Preacher The Revd Sister Margaret Anne McAlister ASSP
On Friday I went into Kew Gardens where I find it often good to go when one has some free time and the weather is fine. I went specifically to see the Great Broad Walk Borders – apparently the longest double herbaceous border in the world – and which opened this year. It’s currently in full bloom and is a beautiful sight and I certainly recommend you take the opportunity to see it if you haven’t already done so. At one end of the borders – the end near the Palm House – I sat down on a bench under an oak tree. The inscription on the bench was in memory of someone, but what caught my eye was that it included a biblical reference (somewhat unusual on a bench inscription). It referred to Ecclesiastes Chapter 3. That’s the chapter that opens with the famous passage about time –
“For everything there is a season, and a time for every matter under heaven:
a time to be born, and a time to die;”
and the passage concludes,
“a time to love, and a time to hate;
a time for war, and a time for peace.”
It’s a poetic, hymn-like passage and the most well-known section of the whole book. Ecclesiastes takes the form of a monologue spoken by a Teacher. The Teacher or Preacher or Philosopher may well have run an academy in Jerusalem in the late fourth century BC, when Judaism was having to come to terms with Greek philosophy. The Teacher seems to have been uncertain about organised religion and was deeply sensitive to the injustices of the world. Adopting the literary fiction of royalty, he writes of the futility of attempting to discover the meaning of life by human powers of observation. Our first reading today from the opening of the book sets the scene:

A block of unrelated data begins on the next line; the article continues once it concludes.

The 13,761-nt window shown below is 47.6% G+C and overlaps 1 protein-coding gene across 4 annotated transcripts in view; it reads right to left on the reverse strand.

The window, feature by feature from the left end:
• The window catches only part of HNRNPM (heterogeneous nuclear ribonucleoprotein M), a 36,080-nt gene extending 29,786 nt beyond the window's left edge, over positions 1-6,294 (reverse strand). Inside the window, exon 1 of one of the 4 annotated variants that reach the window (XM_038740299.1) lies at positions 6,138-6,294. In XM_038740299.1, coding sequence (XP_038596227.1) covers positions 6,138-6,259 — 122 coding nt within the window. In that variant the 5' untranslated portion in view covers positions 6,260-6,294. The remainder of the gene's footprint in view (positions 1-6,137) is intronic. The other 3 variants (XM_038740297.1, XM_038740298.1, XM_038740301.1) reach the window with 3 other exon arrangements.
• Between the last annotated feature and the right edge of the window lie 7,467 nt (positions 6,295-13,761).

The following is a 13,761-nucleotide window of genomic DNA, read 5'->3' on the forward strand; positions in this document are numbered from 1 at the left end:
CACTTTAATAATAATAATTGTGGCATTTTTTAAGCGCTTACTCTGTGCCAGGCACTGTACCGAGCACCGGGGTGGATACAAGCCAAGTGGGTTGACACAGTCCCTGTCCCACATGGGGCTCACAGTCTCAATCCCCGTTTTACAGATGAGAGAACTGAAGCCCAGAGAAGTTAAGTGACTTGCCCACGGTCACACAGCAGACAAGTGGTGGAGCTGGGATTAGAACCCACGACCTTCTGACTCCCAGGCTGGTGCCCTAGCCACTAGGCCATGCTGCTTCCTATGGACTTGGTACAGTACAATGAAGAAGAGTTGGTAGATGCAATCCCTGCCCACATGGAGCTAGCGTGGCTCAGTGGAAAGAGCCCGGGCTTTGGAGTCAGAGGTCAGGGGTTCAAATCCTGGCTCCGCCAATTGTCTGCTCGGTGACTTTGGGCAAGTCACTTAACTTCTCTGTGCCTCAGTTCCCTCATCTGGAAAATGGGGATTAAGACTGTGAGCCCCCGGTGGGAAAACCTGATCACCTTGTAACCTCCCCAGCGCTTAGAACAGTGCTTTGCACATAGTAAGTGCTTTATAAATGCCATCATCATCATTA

“Vanity of vanities, says the Teacher, vanity of vanities! All is vanity.”
The Teacher seeks for wisdom, but comes to pessimistic conclusions concerning human nature and the human condition. By the end of the book, however, some kind of spiritual optimism is attained. Despite the human lot of suffering, pain and injustice, nevertheless the book ends in chapter 12 with a summary of humanity’s main task:
“Fear God, and keep the commandments; for that is the whole duty of everyone.”
The final sentence of the book concludes that in the end God’s judgement will indeed be effected. Pessimism gives way to a belief in divine ordering.
It’s easy to be tempted to have a pessimistic outlook on life, given the evident suffering and injustices in the world. We hear of such matters daily in the news, and in our own experience we will all have stories to tell of how things have not turned out well, whether for ourselves or for others known to us. When events turn out badly for us, the pessimism of the opening of Ecclesiastes may well ring all too true to our experience. Hope, however, together with faith and love, are the three prime theological virtues that we need to cling to when the going gets tough. Without hope in our hearts, we can so easily become bitter and disillusioned, and such states of mind are not good for our well-being. As Christians we are set paradoxically in the world yet not of the world, as Jesus’ great high-priestly prayer in John’s gospel makes clear. Whenever we are tempted to apply merely worldly values to our decision-making, we need to remember our Christian priorities – our bias to the poor, the vulnerable, the helpless – our concern for justice, when we encounter power-games of injustice and greed.